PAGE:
How a Small Oklahoma Town Reduced Costs Through Patient Literacy

Cheryl Clark, for HealthLeaders Media , December 16, 2009

Now the nearby hospital, Duncan Regional, is looking at partnering with MedEncentive as well for its 500 employees.

Six other companies, in Oklahoma, Kansas, and Washington, have installed the system as well, expanding the "MedEncentive solution" from Duncan's 600 enrollees to 7,000 nationally.

How did they do it? Hard to tell.

Shaw thinks it's because patients are managing their chronic conditions better, and thus aren't hospitalized as much. "Patients are continuing to go to the doctor, but now, they look at their healthcare and they are asking 'is the test I want to get really necessary?'"

MedEncentive's Green points to a report by the Rand Corp. which found that physicians practice evidence-based guidelines only 55% of the time. That variation must mean that many patients aren't getting care that is known to work most of the time.

"Doctors get stuck in their ways, medicine advances, and they don't keep up. They're in a hurry. Often they don't pay enough attention on what they need to do," Greene says. With the MedEncentive program, there's only been a 1.3% deviation from evidence-based guidelines, he says.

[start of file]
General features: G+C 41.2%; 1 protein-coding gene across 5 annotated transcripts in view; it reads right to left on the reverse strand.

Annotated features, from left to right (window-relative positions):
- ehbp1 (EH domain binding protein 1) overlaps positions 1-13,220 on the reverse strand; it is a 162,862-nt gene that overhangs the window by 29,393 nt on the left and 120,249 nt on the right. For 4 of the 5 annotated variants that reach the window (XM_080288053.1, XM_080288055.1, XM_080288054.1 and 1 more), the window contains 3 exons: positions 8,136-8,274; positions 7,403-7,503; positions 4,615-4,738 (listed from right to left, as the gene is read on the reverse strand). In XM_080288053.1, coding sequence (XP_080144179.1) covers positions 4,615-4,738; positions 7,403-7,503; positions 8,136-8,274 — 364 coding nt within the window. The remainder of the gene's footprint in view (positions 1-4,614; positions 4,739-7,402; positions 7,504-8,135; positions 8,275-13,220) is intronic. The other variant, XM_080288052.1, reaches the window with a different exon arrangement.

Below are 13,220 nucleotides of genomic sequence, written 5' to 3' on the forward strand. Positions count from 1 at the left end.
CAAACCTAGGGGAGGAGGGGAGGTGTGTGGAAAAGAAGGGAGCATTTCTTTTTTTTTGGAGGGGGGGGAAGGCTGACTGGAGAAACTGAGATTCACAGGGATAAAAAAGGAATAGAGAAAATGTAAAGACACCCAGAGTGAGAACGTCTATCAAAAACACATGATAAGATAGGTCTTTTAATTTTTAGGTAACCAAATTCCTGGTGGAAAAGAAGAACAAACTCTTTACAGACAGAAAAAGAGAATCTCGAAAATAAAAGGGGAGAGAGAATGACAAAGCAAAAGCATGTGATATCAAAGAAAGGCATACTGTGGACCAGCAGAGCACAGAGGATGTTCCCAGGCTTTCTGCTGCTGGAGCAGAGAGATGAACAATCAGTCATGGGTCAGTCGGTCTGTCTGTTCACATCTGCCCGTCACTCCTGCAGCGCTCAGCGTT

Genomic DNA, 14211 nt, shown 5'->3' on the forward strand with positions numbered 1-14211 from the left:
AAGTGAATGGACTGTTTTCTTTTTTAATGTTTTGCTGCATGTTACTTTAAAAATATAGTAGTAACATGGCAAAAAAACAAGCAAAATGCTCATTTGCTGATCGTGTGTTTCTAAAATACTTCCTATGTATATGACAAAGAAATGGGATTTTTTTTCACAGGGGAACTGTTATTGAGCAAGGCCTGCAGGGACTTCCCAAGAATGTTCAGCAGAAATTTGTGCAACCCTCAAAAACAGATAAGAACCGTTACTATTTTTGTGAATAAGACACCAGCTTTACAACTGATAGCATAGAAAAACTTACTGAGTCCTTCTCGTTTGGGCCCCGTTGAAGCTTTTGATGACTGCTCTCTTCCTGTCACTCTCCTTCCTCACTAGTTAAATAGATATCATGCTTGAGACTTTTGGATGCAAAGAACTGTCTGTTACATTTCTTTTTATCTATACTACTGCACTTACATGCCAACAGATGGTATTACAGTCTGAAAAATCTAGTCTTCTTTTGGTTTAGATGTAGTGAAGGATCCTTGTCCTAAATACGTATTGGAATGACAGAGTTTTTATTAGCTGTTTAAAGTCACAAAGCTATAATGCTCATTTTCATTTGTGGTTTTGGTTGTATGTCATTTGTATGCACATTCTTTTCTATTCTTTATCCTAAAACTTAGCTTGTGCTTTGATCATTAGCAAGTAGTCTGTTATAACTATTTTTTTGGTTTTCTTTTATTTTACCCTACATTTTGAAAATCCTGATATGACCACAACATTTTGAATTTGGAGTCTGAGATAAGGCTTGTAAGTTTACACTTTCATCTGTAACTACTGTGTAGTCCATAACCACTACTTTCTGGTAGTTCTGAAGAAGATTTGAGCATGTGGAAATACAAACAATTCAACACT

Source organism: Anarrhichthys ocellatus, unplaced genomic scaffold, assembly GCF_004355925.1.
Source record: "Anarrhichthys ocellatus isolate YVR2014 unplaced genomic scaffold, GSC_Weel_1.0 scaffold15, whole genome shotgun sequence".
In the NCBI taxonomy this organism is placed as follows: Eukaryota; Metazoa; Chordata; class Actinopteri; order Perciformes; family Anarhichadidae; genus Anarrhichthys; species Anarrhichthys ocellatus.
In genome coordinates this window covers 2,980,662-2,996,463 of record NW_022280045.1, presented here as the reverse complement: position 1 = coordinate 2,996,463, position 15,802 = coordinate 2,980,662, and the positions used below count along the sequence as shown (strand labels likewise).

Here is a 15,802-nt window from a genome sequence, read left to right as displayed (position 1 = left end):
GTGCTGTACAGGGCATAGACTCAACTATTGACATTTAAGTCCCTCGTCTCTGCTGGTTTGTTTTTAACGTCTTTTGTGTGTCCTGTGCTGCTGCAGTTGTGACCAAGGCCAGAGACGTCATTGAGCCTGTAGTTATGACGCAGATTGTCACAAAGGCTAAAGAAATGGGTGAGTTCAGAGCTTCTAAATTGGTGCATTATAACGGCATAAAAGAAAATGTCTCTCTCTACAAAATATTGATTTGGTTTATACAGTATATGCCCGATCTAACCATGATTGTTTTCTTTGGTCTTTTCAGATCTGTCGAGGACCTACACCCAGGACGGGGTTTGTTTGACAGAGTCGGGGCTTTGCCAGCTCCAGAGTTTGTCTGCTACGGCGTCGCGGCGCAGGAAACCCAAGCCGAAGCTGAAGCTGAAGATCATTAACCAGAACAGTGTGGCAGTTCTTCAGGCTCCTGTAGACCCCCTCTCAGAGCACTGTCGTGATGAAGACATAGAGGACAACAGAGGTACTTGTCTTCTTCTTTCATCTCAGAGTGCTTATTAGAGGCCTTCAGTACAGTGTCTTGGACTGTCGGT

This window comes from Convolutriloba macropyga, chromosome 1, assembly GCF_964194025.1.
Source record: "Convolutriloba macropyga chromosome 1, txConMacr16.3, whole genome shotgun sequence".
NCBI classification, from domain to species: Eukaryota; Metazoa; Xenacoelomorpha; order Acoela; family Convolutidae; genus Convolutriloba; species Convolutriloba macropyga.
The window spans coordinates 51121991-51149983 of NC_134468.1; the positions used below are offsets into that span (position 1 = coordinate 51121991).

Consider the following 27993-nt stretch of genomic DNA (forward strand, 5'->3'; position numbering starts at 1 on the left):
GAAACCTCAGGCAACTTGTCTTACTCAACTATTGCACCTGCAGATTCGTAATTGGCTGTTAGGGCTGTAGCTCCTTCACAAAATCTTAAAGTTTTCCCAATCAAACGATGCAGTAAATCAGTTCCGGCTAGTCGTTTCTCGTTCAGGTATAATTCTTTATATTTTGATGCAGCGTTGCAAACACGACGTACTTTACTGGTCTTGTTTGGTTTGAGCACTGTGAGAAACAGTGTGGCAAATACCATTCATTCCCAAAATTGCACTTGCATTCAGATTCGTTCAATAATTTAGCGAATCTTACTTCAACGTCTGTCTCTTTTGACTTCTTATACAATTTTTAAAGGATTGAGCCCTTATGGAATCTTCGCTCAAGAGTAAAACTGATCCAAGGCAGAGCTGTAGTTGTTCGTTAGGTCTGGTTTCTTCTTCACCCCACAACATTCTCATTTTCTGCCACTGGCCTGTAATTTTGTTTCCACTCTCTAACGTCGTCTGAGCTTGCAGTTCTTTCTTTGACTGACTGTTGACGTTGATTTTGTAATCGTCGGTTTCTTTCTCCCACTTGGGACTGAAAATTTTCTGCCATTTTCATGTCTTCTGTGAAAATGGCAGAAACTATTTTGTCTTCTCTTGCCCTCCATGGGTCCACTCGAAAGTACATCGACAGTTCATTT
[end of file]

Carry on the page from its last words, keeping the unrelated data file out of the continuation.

Stewart isn't sure why the program seems to be working, but he agrees that it is. "Major [health] events still occur," Stewart says. "But I think patients do take better care of themselves when they're better educated. It's made patients more aware of the importance of their insurance and medical costs."

And they are less likely to choose more expensive options when they're knowledgeable about what the guidelines recommend, he says.

In its recently-released five-year report of the Duncan experience, MedEncentive noted the system "offers great hope for improving healthcare quality, while at the same time empowering and motivating people to be healthier, all of which will lead to more affordable healthcare."

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